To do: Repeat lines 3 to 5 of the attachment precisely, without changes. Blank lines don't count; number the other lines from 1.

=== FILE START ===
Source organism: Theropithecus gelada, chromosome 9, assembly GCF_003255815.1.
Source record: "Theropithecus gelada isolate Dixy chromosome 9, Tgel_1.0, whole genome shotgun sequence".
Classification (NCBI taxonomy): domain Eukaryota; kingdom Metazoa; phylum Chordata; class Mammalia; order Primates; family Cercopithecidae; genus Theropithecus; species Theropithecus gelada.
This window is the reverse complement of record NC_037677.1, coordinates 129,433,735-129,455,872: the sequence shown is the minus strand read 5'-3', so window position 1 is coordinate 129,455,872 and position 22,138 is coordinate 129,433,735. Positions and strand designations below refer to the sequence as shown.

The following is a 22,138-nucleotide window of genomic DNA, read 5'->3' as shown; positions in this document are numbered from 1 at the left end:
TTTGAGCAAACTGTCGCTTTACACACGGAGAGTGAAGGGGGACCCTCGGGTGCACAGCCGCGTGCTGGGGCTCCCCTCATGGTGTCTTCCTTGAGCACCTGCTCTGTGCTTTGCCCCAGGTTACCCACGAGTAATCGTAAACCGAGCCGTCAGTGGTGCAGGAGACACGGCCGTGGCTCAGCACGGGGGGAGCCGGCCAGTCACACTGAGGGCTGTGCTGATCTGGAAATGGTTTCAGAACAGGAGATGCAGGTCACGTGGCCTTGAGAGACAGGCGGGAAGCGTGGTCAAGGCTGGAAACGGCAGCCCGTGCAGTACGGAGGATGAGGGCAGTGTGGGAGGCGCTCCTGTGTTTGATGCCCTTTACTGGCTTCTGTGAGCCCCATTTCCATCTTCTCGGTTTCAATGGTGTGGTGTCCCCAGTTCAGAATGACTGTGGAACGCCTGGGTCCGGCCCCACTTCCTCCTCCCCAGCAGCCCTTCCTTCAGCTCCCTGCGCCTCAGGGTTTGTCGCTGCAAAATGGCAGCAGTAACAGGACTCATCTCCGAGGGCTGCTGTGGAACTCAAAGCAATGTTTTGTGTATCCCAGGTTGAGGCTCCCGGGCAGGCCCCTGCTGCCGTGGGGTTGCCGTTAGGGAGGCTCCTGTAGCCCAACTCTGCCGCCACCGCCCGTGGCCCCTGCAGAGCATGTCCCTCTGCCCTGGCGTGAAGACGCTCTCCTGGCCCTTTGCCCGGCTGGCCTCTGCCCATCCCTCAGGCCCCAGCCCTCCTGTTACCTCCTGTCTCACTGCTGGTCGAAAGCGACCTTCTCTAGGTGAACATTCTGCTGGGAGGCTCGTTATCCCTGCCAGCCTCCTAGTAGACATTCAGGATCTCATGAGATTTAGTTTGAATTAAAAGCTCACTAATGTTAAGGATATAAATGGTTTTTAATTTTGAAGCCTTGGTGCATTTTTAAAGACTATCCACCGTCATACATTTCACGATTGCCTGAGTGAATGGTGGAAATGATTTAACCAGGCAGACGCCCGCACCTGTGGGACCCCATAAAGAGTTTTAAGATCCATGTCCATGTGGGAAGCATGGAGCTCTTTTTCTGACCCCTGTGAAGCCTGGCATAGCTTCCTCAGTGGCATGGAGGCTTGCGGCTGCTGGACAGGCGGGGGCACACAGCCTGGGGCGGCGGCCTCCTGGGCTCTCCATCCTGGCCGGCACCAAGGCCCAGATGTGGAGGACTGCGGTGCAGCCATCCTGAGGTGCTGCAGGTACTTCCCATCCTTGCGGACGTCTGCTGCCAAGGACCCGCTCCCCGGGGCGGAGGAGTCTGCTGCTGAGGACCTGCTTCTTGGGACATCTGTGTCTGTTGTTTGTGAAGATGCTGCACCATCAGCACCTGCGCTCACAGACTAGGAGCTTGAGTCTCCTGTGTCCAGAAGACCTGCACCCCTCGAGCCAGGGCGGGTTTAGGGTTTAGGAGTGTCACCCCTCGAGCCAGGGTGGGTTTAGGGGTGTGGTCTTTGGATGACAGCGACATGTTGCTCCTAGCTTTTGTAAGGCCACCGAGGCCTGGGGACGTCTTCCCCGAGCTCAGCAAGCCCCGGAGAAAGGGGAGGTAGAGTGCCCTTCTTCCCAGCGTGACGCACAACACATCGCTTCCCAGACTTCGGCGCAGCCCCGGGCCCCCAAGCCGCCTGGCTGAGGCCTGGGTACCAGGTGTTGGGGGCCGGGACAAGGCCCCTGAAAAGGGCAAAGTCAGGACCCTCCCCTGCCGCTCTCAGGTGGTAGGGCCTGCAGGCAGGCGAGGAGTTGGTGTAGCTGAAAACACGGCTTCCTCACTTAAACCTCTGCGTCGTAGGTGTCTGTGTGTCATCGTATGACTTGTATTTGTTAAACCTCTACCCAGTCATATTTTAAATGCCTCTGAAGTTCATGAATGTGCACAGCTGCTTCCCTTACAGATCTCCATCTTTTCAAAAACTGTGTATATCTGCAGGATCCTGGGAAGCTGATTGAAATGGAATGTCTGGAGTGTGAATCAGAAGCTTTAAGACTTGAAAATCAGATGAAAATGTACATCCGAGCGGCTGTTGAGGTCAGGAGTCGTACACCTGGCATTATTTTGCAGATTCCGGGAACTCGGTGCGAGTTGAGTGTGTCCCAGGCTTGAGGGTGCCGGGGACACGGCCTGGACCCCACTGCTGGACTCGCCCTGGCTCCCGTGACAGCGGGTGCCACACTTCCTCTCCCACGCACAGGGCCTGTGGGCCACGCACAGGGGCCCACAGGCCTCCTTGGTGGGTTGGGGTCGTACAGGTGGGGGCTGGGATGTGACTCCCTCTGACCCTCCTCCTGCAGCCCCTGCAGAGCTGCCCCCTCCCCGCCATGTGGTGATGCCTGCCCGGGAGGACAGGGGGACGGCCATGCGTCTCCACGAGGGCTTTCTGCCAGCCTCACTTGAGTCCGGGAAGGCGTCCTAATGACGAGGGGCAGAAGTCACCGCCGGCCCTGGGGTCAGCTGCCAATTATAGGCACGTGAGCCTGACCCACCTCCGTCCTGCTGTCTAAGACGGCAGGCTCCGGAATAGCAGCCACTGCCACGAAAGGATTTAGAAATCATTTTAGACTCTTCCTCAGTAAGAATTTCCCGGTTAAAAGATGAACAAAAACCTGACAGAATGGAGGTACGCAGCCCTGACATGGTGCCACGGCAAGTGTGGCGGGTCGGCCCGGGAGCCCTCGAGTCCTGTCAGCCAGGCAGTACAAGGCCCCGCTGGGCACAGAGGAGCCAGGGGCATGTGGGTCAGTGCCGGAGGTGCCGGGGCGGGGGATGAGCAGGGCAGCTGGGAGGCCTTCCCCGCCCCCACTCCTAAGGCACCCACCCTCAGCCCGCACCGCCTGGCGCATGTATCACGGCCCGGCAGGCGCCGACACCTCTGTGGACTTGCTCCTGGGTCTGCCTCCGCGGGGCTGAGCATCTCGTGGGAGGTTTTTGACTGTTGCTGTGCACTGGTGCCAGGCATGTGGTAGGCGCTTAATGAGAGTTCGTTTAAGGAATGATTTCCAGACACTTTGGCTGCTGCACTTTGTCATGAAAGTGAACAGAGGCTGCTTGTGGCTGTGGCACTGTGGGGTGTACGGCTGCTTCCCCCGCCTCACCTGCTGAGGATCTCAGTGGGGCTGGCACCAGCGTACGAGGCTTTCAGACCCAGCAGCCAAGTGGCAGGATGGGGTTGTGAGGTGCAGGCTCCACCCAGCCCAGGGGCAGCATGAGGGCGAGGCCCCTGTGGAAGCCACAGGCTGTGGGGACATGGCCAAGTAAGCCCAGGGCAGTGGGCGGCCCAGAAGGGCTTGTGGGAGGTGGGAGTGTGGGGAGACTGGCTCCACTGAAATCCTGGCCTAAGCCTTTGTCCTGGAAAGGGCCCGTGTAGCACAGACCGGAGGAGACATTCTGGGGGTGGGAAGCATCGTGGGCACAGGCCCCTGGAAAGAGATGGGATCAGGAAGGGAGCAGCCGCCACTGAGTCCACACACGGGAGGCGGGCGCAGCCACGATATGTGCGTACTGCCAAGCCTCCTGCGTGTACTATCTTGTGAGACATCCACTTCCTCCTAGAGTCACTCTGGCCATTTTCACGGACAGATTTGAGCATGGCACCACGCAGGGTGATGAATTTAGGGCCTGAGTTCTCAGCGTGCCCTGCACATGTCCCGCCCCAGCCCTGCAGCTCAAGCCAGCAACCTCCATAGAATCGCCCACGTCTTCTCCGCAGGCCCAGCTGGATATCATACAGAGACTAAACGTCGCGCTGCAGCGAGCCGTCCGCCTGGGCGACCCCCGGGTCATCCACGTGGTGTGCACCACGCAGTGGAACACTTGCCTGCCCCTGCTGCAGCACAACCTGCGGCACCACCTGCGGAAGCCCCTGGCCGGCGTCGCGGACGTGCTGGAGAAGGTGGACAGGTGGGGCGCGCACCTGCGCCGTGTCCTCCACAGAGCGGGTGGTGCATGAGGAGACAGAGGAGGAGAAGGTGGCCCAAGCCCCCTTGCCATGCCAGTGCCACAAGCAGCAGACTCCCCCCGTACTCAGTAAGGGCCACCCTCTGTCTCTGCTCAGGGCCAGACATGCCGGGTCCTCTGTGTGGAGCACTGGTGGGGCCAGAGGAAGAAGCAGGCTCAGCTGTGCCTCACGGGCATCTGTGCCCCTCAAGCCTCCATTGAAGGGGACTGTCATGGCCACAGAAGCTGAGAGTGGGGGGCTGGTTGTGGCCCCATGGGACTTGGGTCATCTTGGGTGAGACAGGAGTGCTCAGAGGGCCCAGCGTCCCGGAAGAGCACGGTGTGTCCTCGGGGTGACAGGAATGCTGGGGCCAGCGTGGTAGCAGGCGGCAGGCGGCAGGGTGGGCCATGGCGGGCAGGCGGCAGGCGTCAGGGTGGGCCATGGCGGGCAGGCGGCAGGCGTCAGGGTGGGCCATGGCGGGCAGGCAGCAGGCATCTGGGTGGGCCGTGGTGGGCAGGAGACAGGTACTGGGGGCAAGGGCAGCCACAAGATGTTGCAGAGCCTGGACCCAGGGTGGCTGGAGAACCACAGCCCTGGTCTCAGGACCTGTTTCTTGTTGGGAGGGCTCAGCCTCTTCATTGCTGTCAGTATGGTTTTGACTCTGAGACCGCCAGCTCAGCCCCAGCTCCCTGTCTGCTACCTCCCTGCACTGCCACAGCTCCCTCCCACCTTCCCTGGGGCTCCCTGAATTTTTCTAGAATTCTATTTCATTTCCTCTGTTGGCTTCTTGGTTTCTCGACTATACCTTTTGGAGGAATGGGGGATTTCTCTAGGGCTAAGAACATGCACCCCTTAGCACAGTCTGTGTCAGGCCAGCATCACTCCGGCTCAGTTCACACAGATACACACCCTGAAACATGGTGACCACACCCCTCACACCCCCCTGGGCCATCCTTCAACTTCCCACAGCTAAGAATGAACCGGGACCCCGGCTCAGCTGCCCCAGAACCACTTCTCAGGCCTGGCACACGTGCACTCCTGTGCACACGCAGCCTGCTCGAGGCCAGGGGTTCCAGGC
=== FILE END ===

Classification (NCBI taxonomy): domain Eukaryota; kingdom Metazoa; phylum Chordata; class Mammalia; order Primates; family Cercopithecidae; genus Theropithecus; species Theropithecus gelada.
This window is the reverse complement of record NC_037677.1, coordinates 129,433,735-129,455,872: the sequence shown is the minus strand read 5'-3', so window position 1 is coordinate 129,455,872 and position 22,138 is coordinate 129,433,735. Positions and strand designations below refer to the sequence as shown.

The following is a 22,138-nucleotide window of genomic DNA, read 5'->3' as shown; positions in this document are numbered from 1 at the left end: